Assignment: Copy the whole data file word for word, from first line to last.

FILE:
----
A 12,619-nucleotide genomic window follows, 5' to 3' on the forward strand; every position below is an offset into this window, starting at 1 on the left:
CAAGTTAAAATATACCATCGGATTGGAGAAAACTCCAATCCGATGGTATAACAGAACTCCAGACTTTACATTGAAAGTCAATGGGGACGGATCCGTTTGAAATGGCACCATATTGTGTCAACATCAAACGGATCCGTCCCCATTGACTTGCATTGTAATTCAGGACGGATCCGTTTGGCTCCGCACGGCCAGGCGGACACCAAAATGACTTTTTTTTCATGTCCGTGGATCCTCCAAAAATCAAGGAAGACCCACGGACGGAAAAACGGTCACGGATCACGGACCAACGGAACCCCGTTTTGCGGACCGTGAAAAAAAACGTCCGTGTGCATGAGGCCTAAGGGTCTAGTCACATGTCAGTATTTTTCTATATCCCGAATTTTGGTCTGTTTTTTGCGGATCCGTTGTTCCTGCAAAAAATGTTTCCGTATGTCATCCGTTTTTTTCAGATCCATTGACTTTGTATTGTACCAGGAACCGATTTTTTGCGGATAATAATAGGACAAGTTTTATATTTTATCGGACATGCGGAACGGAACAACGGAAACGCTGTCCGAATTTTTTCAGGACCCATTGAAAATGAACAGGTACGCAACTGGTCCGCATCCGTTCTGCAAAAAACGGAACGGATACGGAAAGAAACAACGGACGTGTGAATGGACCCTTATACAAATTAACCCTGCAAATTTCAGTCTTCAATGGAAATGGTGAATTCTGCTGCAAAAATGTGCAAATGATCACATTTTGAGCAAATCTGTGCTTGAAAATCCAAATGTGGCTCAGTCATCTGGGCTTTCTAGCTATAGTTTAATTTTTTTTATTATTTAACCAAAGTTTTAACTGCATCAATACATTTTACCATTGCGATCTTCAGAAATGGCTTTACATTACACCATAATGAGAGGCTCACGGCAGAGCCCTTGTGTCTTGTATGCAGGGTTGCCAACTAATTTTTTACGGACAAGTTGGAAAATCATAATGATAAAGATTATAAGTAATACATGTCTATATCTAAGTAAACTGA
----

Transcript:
A 12,619-nucleotide genomic window follows, 5' to 3' on the forward strand; every position below is an offset into this window, starting at 1 on the left:
CAAGTTAAAATATACCATCGGATTGGAGAAAACTCCAATCCGATGGTATAACAGAACTCCAGACTTTACATTGAAAGTCAATGGGGACGGATCCGTTTGAAATGGCACCATATTGTGTCAACATCAAACGGATCCGTCCCCATTGACTTGCATTGTAATTCAGGACGGATCCGTTTGGCTCCGCACGGCCAGGCGGACACCAAAATGACTTTTTTTTCATGTCCGTGGATCCTCCAAAAATCAAGGAAGACCCACGGACGGAAAAACGGTCACGGATCACGGACCAACGGAACCCCGTTTTGCGGACCGTGAAAAAAAACGTCCGTGTGCATGAGGCCTAAGGGTCTAGTCACATGTCAGTATTTTTCTATATCCCGAATTTTGGTCTGTTTTTTGCGGATCCGTTGTTCCTGCAAAAAATGTTTCCGTATGTCATCCGTTTTTTTCAGATCCATTGACTTTGTATTGTACCAGGAACCGATTTTTTGCGGATAATAATAGGACAAGTTTTATATTTTATCGGACATGCGGAACGGAACAACGGAAACGCTGTCCGAATTTTTTCAGGACCCATTGAAAATGAACAGGTACGCAACTGGTCCGCATCCGTTCTGCAAAAAACGGAACGGATACGGAAAGAAACAACGGACGTGTGAATGGACCCTTATACAAATTAACCCTGCAAATTTCAGTCTTCAATGGAAATGGTGAATTCTGCTGCAAAAATGTGCAAATGATCACATTTTGAGCAAATCTGTGCTTGAAAATCCAAATGTGGCTCAGTCATCTGGGCTTTCTAGCTATAGTTTAATTTTTTTTATTATTTAACCAAAGTTTTAACTGCATCAATACATTTTACCATTGCGATCTTCAGAAATGGCTTTACATTACACCATAATGAGAGGCTCACGGCAGAGCCCTTGTGTCTTGTATGCAGGGTTGCCAACTAATTTTTTACGGACAAGTTGGAAAATCATAATGATAAAGATTATAAGTAATACATGTCTATATCTAAGTAAACTGA